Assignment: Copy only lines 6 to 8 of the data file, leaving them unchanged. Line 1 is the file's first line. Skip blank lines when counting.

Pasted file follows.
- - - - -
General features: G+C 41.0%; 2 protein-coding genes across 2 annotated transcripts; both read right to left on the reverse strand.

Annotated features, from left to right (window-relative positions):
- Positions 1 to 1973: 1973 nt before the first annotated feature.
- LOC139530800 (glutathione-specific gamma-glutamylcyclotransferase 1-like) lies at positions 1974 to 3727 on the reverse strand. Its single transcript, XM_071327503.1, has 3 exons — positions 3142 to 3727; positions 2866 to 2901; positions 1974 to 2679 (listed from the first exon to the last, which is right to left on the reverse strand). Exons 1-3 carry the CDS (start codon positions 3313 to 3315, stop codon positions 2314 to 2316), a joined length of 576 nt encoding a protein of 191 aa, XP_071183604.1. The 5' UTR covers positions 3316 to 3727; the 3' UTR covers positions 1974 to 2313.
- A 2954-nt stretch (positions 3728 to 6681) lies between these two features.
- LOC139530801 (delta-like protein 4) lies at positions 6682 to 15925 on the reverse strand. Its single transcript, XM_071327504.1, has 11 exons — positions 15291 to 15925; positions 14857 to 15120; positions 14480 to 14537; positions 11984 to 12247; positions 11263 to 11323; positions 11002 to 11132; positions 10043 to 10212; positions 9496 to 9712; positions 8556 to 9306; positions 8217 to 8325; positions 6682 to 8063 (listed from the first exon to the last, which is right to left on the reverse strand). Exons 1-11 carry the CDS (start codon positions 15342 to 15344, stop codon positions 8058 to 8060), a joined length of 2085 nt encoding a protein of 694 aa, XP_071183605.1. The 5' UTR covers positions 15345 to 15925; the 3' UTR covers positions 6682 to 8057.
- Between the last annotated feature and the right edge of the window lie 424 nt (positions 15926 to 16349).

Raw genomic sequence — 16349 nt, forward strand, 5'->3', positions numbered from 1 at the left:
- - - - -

- LOC139530801 (delta-like protein 4) lies at positions 6682 to 15925 on the reverse strand. Its single transcript, XM_071327504.1, has 11 exons — positions 15291 to 15925; positions 14857 to 15120; positions 14480 to 14537; positions 11984 to 12247; positions 11263 to 11323; positions 11002 to 11132; positions 10043 to 10212; positions 9496 to 9712; positions 8556 to 9306; positions 8217 to 8325; positions 6682 to 8063 (listed from the first exon to the last, which is right to left on the reverse strand). Exons 1-11 carry the CDS (start codon positions 15342 to 15344, stop codon positions 8058 to 8060), a joined length of 2085 nt encoding a protein of 694 aa, XP_071183605.1. The 5' UTR covers positions 15345 to 15925; the 3' UTR covers positions 6682 to 8057.
- Between the last annotated feature and the right edge of the window lie 424 nt (positions 15926 to 16349).

Raw genomic sequence — 16349 nt, forward strand, 5'->3', positions numbered from 1 at the left: